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The New York Times September 10, 2010 Preparing Children to Be Safe at College
Last Updated: 09/10/2010

Money can buy many things to help children excel academically, like tutors and private school educations. But as those children go off to college, the one thing otherwise protective parents typically do not spend money on is making sure their children do not become victims of a crime.

One reason is cost. The price of protection ranges from consultations billed at several hundred dollars an hour to Ostrander International’s security assessment and training program, mainly for the children of international business executives, royalty and celebrities, which starts at $41,000 for the first year.

Parents may also believe that security at college is not something they have to worry about.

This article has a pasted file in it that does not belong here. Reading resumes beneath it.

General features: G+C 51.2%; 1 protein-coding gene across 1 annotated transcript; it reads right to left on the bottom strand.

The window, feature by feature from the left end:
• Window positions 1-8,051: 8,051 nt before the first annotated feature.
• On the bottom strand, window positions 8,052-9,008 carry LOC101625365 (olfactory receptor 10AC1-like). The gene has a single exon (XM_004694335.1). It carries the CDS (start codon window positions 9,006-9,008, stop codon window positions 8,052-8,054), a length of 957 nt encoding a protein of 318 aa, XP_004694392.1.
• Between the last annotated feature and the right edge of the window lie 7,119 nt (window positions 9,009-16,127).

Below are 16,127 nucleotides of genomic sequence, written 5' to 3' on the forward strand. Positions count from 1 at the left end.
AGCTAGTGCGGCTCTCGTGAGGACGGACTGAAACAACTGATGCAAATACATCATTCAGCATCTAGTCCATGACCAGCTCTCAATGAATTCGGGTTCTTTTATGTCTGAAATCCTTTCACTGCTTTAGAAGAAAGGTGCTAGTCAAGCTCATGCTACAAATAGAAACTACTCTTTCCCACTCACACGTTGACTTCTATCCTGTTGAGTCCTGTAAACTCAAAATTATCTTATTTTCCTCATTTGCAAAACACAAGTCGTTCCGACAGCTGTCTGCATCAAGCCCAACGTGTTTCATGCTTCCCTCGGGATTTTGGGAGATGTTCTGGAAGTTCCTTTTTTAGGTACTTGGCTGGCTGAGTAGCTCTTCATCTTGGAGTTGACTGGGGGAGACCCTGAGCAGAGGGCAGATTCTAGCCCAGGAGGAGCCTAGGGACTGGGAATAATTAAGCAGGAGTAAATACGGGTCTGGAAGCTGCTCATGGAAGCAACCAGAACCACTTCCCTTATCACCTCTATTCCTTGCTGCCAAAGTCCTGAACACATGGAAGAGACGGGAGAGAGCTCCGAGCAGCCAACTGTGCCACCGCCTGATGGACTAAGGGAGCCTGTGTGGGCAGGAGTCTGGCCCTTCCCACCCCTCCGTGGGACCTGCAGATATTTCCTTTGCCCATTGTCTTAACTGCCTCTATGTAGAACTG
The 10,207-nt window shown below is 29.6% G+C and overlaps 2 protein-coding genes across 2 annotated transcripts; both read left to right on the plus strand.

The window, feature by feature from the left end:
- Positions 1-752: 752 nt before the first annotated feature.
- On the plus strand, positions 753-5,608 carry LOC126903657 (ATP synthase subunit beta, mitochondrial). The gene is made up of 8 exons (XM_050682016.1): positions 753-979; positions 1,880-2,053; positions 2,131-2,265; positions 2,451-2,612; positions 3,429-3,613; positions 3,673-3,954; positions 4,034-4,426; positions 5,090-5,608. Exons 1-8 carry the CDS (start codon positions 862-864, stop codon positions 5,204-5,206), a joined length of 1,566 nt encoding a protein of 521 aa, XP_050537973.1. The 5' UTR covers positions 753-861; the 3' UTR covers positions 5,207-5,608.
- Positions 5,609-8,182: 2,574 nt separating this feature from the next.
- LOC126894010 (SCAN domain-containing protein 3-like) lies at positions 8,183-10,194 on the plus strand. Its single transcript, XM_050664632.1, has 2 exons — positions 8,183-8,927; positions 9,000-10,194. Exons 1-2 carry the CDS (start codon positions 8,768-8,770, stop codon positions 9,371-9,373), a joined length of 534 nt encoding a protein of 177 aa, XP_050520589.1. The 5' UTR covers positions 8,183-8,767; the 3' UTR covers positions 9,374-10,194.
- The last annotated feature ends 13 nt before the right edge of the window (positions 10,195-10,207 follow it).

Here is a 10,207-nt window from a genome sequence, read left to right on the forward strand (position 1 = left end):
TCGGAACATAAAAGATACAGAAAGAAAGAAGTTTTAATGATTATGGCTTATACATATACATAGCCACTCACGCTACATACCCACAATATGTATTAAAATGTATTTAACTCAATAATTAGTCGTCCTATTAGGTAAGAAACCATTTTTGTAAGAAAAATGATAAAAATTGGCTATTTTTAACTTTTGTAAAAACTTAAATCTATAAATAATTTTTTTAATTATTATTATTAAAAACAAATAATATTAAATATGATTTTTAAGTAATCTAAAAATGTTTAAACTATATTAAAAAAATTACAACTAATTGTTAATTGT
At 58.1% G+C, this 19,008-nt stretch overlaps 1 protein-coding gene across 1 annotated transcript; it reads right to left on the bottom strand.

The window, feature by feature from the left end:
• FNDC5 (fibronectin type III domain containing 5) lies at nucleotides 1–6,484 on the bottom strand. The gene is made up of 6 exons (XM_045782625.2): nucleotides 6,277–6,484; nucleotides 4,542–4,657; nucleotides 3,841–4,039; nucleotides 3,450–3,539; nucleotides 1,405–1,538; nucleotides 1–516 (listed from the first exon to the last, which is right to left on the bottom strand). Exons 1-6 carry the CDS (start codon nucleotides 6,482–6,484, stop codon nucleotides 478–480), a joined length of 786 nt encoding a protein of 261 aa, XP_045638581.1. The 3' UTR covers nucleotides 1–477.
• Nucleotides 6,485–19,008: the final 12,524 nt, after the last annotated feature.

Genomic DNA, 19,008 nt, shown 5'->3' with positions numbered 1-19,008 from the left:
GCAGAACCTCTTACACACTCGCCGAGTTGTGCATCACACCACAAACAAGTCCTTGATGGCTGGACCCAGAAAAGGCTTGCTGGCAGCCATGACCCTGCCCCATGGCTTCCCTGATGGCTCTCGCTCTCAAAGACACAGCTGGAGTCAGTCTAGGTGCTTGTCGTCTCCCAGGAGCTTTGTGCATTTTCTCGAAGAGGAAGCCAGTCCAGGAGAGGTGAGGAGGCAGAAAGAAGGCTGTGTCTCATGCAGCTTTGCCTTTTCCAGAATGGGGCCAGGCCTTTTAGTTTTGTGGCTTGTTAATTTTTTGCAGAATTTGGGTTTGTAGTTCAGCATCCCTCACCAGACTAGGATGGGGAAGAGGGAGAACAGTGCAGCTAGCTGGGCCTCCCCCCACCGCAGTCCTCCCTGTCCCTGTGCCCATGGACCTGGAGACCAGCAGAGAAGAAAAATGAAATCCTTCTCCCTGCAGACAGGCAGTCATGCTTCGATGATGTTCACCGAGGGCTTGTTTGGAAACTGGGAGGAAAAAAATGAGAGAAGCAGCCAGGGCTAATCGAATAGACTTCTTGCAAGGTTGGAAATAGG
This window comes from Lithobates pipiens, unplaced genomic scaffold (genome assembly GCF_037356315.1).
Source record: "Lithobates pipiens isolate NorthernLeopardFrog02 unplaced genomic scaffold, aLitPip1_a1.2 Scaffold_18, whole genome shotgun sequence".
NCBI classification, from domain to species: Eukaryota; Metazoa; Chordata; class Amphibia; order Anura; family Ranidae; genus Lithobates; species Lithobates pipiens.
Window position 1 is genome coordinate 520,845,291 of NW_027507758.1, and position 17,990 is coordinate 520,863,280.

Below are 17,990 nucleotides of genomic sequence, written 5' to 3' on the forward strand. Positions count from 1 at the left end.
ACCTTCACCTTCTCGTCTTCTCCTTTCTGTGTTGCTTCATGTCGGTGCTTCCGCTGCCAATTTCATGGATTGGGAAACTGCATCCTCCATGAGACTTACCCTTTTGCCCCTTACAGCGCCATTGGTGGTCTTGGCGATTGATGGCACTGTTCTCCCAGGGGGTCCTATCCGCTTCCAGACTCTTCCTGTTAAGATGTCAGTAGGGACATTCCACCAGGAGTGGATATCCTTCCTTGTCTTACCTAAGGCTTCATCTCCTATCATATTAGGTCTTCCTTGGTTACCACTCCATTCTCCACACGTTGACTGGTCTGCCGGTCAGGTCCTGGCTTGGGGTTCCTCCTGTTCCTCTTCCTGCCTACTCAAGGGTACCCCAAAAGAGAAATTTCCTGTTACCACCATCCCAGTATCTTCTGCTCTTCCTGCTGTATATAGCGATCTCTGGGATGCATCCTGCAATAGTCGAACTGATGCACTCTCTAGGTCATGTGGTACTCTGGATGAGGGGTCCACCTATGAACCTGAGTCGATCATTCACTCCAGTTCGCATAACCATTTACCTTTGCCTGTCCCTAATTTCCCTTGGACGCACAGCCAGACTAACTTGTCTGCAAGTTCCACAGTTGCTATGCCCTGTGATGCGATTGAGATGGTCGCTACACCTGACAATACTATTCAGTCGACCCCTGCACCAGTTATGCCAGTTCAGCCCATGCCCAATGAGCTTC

But just because you are paying tens, if not hundreds, of thousands of dollars for your child’s education does not mean the university is a safe place.

A report released this week by Insite Security is sure to shake parents’ confidence. The security firm analyzed crime statistics on and around the campuses of the eight Ivy League colleges as well as Duke, Stanford, the Massachusetts Institute of Technology and the University of Chicago. This study was intriguing because it looked not only at the on-campus statistics that colleges are required to report, it also took into account crime in the areas where students socialize off campus. (The off-campus statistics were drawn from the F.B.I.’s uniform crime report.)

The Insite report, whose data goes only to 2008, said three-quarters of the colleges and their surrounding areas had sex offense rates that were 83 percent higher than the national rape average, with Dartmouth having the highest rate. It said that Harvard had the highest rate of burglary among the 12.